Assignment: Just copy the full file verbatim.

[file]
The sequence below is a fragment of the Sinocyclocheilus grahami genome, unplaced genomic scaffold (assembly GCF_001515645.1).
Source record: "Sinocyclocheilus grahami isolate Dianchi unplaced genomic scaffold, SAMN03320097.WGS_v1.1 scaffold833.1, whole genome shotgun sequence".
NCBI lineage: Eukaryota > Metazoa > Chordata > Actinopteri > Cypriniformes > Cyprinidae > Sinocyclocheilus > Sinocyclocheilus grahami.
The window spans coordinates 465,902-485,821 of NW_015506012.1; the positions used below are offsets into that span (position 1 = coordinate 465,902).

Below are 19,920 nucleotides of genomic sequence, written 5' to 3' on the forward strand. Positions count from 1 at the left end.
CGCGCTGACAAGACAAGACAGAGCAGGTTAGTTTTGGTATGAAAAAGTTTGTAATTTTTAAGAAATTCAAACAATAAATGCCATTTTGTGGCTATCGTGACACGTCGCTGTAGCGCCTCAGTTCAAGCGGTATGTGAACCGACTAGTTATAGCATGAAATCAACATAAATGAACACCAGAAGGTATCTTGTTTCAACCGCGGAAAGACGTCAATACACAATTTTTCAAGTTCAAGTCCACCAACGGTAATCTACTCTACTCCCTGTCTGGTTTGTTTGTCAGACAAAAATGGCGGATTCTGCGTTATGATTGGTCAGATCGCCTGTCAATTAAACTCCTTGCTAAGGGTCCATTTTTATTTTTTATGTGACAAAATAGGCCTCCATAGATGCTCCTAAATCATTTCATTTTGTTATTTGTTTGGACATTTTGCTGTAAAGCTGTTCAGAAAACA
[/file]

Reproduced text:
The sequence below is a fragment of the Sinocyclocheilus grahami genome, unplaced genomic scaffold (assembly GCF_001515645.1).
Source record: "Sinocyclocheilus grahami isolate Dianchi unplaced genomic scaffold, SAMN03320097.WGS_v1.1 scaffold833.1, whole genome shotgun sequence".
NCBI lineage: Eukaryota > Metazoa > Chordata > Actinopteri > Cypriniformes > Cyprinidae > Sinocyclocheilus > Sinocyclocheilus grahami.
The window spans coordinates 465,902-485,821 of NW_015506012.1; the positions used below are offsets into that span (position 1 = coordinate 465,902).

Below are 19,920 nucleotides of genomic sequence, written 5' to 3' on the forward strand. Positions count from 1 at the left end.
CGCGCTGACAAGACAAGACAGAGCAGGTTAGTTTTGGTATGAAAAAGTTTGTAATTTTTAAGAAATTCAAACAATAAATGCCATTTTGTGGCTATCGTGACACGTCGCTGTAGCGCCTCAGTTCAAGCGGTATGTGAACCGACTAGTTATAGCATGAAATCAACATAAATGAACACCAGAAGGTATCTTGTTTCAACCGCGGAAAGACGTCAATACACAATTTTTCAAGTTCAAGTCCACCAACGGTAATCTACTCTACTCCCTGTCTGGTTTGTTTGTCAGACAAAAATGGCGGATTCTGCGTTATGATTGGTCAGATCGCCTGTCAATTAAACTCCTTGCTAAGGGTCCATTTTTATTTTTTATGTGACAAAATAGGCCTCCATAGATGCTCCTAAATCATTTCATTTTGTTATTTGTTTGGACATTTTGCTGTAAAGCTGTTCAGAAAACA